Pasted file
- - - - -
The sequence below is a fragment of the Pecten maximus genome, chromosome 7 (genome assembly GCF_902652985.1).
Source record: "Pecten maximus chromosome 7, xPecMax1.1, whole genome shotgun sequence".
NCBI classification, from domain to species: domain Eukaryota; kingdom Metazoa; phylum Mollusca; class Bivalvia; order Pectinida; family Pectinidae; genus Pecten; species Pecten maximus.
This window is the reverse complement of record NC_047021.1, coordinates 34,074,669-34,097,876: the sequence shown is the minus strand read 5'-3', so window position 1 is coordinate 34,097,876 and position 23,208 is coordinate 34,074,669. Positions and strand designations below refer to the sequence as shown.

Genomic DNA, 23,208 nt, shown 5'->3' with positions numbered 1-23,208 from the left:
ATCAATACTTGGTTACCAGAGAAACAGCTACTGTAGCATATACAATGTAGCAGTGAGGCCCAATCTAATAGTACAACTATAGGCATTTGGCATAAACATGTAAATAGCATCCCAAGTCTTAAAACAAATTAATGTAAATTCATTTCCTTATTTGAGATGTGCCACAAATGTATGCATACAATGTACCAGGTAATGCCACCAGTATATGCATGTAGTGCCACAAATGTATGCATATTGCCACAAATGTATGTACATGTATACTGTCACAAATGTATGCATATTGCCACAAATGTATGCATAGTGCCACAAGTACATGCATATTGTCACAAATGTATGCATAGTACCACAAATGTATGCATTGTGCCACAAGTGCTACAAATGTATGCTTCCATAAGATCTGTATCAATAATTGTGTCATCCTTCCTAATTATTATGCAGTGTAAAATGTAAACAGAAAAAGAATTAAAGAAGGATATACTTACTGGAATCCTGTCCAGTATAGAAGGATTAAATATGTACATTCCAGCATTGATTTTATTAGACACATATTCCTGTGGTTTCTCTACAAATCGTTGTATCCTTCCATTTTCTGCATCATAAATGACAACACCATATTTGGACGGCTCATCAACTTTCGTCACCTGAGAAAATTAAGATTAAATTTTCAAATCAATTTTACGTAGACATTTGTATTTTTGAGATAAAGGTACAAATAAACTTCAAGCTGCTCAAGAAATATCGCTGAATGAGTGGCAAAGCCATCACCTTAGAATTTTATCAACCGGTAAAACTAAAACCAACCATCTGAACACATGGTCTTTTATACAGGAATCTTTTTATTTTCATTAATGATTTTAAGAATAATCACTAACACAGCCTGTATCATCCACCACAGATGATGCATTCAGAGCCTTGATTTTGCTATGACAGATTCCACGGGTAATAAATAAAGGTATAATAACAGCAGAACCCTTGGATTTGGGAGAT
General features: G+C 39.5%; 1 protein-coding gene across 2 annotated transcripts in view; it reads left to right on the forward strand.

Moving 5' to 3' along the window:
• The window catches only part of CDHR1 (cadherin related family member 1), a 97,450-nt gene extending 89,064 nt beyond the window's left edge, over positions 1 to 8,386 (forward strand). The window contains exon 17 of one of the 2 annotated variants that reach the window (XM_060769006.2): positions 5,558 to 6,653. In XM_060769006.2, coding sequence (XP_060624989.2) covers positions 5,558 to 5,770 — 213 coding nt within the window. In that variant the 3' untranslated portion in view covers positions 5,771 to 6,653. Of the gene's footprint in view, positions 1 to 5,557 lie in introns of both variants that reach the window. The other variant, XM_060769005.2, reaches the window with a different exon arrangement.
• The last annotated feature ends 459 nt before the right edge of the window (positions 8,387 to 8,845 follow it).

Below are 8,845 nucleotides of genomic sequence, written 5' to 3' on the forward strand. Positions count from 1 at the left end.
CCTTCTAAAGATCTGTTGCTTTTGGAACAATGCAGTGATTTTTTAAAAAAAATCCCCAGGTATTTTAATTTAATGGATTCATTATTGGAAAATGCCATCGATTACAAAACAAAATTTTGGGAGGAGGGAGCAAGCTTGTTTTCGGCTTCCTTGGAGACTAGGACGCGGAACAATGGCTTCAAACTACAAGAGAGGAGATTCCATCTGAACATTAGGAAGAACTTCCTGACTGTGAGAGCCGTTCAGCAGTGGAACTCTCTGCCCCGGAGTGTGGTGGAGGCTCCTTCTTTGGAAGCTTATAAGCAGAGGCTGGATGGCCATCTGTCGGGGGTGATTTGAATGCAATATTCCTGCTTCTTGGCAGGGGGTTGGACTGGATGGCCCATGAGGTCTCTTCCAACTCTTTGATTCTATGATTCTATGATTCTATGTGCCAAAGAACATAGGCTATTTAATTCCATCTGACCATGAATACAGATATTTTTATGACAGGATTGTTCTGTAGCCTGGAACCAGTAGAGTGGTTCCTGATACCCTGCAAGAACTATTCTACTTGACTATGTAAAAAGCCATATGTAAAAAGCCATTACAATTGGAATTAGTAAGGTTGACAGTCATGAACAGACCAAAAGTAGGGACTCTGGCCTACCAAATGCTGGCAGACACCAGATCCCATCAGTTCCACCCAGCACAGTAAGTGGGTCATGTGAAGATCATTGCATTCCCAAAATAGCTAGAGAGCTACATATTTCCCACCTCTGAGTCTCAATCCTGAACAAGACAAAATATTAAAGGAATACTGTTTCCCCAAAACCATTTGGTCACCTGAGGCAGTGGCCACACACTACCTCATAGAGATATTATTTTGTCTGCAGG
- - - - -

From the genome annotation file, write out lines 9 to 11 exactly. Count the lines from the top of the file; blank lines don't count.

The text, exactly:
• The window catches only part of CDHR1 (cadherin related family member 1), a 97,450-nt gene extending 89,064 nt beyond the window's left edge, over positions 1 to 8,386 (forward strand). The window contains exon 17 of one of the 2 annotated variants that reach the window (XM_060769006.2): positions 5,558 to 6,653. In XM_060769006.2, coding sequence (XP_060624989.2) covers positions 5,558 to 5,770 — 213 coding nt within the window. In that variant the 3' untranslated portion in view covers positions 5,771 to 6,653. Of the gene's footprint in view, positions 1 to 5,557 lie in introns of both variants that reach the window. The other variant, XM_060769005.2, reaches the window with a different exon arrangement.
• The last annotated feature ends 459 nt before the right edge of the window (positions 8,387 to 8,845 follow it).

Below are 8,845 nucleotides of genomic sequence, written 5' to 3' on the forward strand. Positions count from 1 at the left end.